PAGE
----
Monday, September 14, 2015

Die Another Day (2002) | Music

Garbage's theme to The World Is Not Enough was great, but it wasn't a huge hit in the US, so MGM wanted a high-profile artist to sing the title song for Die Another Day. And it doesn't get much more high-profile than Madonna. She was given autonomy to create the song herself, so she wrote it with Mirwais Ahmadzaï, her collaborator of a couple of years at that point. Ahmadzaï had co-written "Music" (among other songs) with her and "Die Another Day" has the same techno sound she was using at the time.

Most fans I've talked to call it the worst of the Bond songs, but I disagree. I'd argue that it's not even the worst Brosnan song (Sheryl Crow's "Tomorrow Never Dies"), but I really don't understand why anyone would rank "All Time High" or even "Licence to Kill" and "Moonraker" above it. It's weird and different - and yeah, that "analyze this" line is super annoying - but it's at least trying something new as opposed to many of the later Moore themes.

It's also not one of my favorites though. It seems to be about Bond's mindset during his fourteen months of torture as he's trying to survive and resist the tearing down of his will. But the lyrics are extremely poetic and - unlike "View to a Kill," which is also abstruse - I'm not fond enough of the music for it to distract me from the words.

Still, it's a catchy enough tune and the strings are awesome, so while I don't love it, I like it better than many. Could've done without the remix over the closing credits though. It would have been nice to hear something by David Arnold for that.

Daniel Kleinman makes great use of the song for the credits sequence. There's a little tapping part at the beginning and Kleinman has animated scorpion tails rising into place in time with the music. The scorpions of course are part of Bond's torture, because Kleinman is using the credits as an actual part of the story. The teaser ends with Bond's capture and torture, so the credits are basically a musical montage to illustrate what Bond's going through. The ice water that Bond's face was plunged into during the teaser becomes ice women, and as the credits progress we also see women made of fire and electricity to represent hot pokers and shock treatment. Kleinman also inserts images of Bond's being beaten. And there's some diamond imagery, too, since that's what the villains are into.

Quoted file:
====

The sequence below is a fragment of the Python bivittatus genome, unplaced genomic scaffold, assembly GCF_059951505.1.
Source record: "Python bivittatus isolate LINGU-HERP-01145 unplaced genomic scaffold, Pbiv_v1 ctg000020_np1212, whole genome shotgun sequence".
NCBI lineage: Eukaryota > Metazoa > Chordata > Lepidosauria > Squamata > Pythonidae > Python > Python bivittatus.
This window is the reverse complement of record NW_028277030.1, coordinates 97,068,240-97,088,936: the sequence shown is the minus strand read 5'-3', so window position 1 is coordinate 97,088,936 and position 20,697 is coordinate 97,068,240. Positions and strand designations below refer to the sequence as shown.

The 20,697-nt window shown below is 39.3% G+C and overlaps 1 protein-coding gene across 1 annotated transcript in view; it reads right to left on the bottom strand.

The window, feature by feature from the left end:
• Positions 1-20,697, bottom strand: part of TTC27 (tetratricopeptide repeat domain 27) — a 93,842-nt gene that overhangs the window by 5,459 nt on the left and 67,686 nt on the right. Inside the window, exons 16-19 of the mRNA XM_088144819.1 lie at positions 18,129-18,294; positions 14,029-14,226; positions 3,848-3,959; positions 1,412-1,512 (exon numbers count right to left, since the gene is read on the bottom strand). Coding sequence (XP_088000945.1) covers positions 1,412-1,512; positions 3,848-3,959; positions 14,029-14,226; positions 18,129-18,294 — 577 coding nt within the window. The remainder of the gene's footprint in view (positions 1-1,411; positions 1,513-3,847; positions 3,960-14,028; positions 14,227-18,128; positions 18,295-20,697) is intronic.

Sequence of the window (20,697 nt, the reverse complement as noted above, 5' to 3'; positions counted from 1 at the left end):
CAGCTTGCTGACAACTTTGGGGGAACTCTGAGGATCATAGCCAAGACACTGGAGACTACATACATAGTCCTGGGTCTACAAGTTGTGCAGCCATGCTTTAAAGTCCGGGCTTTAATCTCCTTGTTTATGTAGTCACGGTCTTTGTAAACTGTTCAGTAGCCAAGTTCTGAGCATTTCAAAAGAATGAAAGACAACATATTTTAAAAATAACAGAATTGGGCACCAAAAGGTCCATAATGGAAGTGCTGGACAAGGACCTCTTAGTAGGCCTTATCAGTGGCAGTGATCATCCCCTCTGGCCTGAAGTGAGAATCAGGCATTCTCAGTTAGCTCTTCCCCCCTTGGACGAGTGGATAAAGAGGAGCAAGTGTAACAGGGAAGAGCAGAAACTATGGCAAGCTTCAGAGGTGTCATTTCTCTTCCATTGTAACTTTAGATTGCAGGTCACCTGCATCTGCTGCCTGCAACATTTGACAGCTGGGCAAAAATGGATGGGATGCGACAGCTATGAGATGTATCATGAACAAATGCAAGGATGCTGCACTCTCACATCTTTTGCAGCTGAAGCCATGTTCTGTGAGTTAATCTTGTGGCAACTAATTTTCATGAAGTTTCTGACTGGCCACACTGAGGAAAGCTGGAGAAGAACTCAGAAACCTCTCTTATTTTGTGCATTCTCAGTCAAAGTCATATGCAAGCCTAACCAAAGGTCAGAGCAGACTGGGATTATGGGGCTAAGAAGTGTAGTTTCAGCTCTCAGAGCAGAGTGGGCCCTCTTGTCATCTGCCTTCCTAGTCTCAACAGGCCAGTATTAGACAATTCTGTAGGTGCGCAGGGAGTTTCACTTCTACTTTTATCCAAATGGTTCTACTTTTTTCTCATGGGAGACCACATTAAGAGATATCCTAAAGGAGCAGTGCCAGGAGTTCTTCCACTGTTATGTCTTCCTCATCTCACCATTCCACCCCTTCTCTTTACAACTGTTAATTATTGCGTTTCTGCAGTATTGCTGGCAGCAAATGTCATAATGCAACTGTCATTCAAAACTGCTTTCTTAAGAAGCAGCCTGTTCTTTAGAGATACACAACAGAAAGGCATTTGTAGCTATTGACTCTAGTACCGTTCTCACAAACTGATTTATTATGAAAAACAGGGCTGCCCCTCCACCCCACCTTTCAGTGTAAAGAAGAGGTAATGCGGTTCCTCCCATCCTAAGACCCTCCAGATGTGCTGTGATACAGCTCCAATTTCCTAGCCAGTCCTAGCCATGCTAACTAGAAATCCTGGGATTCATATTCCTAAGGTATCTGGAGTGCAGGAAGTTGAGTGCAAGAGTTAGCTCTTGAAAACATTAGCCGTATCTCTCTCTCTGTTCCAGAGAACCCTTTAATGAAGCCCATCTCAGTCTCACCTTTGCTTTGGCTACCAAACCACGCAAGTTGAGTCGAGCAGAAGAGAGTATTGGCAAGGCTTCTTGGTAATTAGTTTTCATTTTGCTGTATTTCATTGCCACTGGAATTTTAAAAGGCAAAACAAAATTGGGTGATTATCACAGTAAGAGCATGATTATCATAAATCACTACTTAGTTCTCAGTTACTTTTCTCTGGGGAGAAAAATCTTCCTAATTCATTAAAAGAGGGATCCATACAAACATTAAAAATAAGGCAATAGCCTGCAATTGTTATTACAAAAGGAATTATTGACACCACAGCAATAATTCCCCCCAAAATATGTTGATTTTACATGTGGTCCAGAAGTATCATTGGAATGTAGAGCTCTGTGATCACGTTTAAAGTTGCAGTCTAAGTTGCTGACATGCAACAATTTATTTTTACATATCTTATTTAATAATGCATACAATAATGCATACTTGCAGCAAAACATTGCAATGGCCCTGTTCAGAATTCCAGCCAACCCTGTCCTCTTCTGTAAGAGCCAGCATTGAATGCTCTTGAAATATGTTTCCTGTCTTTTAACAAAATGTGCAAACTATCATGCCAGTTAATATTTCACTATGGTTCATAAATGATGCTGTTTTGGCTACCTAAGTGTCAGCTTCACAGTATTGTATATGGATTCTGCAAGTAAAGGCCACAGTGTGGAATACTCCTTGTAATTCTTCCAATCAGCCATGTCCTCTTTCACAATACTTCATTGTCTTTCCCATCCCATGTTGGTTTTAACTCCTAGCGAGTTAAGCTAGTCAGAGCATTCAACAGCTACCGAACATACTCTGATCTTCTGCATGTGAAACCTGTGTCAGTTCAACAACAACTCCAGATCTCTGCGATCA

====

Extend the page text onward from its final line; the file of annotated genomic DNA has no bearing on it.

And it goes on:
The only thing I don't like is the use of female bodies to represent the methods of torture. Thematically, that doesn't work. It's been established - especially in the Brosnan films - that Bond uses women to overcome suffering. They don't really work as a metaphor for pain. It just seems like Kleinman's throwing dancing women into the credits because that's what's expected. Except for that, the credits are bold and really strong.

David Arnold is still getting plenty of use out of the Bond Theme. It plays during the hovercraft chase, when Bond's reinstated as a Double-O, when he's parasurfing a tidal wave, and as he and Jinx escape Grave's ruined cargo plane in a helicopter. There's even a cool, Latin version of the Bond Theme playing when he arrives at his hotel in Cuba.

Top Ten Theme Songs

1. A View to a Kill
2. "Surrender" (end credits of Tomorrow Never Dies)
3. The Living Daylights
4. The Spy Who Loved Me ("Nobody Does It Better")
5. On Her Majesty's Secret Service
6. Diamonds Are Forever
7. You Only Live Twice
8. From Russia With Love (instrumental version)
9. The World Is Not Enough
10. Live and Let Die

Top Ten Title Sequences

1. On Her Majesty's Secret Service
2. Dr No
3. Thunderball
4. Goldfinger
5. GoldenEye
6. From Russia with Love
7. The Spy Who Loved Me
8. Die Another Day
9. Tomorrow Never Dies
10. Diamonds Are Forever

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